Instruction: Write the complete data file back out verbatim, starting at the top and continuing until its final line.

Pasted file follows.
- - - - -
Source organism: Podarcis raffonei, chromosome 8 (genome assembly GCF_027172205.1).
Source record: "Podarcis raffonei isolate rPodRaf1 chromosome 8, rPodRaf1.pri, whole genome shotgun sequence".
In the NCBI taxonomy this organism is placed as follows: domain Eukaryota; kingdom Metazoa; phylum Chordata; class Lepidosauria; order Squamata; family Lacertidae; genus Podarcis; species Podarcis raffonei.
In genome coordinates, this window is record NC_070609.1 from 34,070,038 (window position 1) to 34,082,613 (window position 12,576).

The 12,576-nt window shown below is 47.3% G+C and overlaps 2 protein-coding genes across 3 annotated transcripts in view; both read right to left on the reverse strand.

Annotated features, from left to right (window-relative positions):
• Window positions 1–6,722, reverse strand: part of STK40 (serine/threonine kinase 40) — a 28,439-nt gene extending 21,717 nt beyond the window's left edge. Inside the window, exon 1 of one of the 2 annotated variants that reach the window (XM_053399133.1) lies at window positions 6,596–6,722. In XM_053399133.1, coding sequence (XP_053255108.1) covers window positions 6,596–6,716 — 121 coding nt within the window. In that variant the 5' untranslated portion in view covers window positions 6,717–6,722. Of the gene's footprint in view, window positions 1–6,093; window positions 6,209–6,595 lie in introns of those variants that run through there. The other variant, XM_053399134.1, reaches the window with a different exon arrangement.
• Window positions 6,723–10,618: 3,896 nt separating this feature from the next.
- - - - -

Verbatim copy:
Source organism: Podarcis raffonei, chromosome 8 (genome assembly GCF_027172205.1).
Source record: "Podarcis raffonei isolate rPodRaf1 chromosome 8, rPodRaf1.pri, whole genome shotgun sequence".
In the NCBI taxonomy this organism is placed as follows: domain Eukaryota; kingdom Metazoa; phylum Chordata; class Lepidosauria; order Squamata; family Lacertidae; genus Podarcis; species Podarcis raffonei.
In genome coordinates, this window is record NC_070609.1 from 34,070,038 (window position 1) to 34,082,613 (window position 12,576).

The 12,576-nt window shown below is 47.3% G+C and overlaps 2 protein-coding genes across 3 annotated transcripts in view; both read right to left on the reverse strand.

Annotated features, from left to right (window-relative positions):
• Window positions 1–6,722, reverse strand: part of STK40 (serine/threonine kinase 40) — a 28,439-nt gene extending 21,717 nt beyond the window's left edge. Inside the window, exon 1 of one of the 2 annotated variants that reach the window (XM_053399133.1) lies at window positions 6,596–6,722. In XM_053399133.1, coding sequence (XP_053255108.1) covers window positions 6,596–6,716 — 121 coding nt within the window. In that variant the 5' untranslated portion in view covers window positions 6,717–6,722. Of the gene's footprint in view, window positions 1–6,093; window positions 6,209–6,595 lie in introns of those variants that run through there. The other variant, XM_053399134.1, reaches the window with a different exon arrangement.
• Window positions 6,723–10,618: 3,896 nt separating this feature from the next.